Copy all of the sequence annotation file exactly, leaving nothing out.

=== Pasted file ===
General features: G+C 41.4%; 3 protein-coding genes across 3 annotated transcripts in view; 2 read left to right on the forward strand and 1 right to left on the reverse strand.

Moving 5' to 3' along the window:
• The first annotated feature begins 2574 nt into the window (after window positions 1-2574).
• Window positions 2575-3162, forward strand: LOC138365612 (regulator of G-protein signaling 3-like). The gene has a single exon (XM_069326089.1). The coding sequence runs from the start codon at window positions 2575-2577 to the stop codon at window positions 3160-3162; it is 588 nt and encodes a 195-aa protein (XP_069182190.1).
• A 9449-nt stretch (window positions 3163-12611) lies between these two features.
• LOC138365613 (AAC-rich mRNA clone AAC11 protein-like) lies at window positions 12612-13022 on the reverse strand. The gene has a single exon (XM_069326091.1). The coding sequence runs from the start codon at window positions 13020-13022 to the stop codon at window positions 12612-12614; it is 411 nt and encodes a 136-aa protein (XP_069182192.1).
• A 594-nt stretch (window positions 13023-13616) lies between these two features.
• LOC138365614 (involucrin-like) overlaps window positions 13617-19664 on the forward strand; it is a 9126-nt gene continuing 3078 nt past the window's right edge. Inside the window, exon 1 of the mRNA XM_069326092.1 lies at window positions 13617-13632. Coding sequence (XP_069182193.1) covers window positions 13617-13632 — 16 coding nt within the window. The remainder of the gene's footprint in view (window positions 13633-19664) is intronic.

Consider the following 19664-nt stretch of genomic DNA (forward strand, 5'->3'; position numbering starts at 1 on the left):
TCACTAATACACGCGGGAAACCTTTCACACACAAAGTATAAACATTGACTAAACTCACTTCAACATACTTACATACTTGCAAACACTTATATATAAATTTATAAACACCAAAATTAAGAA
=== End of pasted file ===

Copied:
General features: G+C 41.4%; 3 protein-coding genes across 3 annotated transcripts in view; 2 read left to right on the forward strand and 1 right to left on the reverse strand.

Moving 5' to 3' along the window:
• The first annotated feature begins 2574 nt into the window (after window positions 1-2574).
• Window positions 2575-3162, forward strand: LOC138365612 (regulator of G-protein signaling 3-like). The gene has a single exon (XM_069326089.1). The coding sequence runs from the start codon at window positions 2575-2577 to the stop codon at window positions 3160-3162; it is 588 nt and encodes a 195-aa protein (XP_069182190.1).
• A 9449-nt stretch (window positions 3163-12611) lies between these two features.
• LOC138365613 (AAC-rich mRNA clone AAC11 protein-like) lies at window positions 12612-13022 on the reverse strand. The gene has a single exon (XM_069326091.1). The coding sequence runs from the start codon at window positions 13020-13022 to the stop codon at window positions 12612-12614; it is 411 nt and encodes a 136-aa protein (XP_069182192.1).
• A 594-nt stretch (window positions 13023-13616) lies between these two features.
• LOC138365614 (involucrin-like) overlaps window positions 13617-19664 on the forward strand; it is a 9126-nt gene continuing 3078 nt past the window's right edge. Inside the window, exon 1 of the mRNA XM_069326092.1 lies at window positions 13617-13632. Coding sequence (XP_069182193.1) covers window positions 13617-13632 — 16 coding nt within the window. The remainder of the gene's footprint in view (window positions 13633-19664) is intronic.

Consider the following 19664-nt stretch of genomic DNA (forward strand, 5'->3'; position numbering starts at 1 on the left):
TCACTAATACACGCGGGAAACCTTTCACACACAAAGTATAAACATTGACTAAACTCACTTCAACATACTTACATACTTGCAAACACTTATATATAAATTTATAAACACCAAAATTAAGAA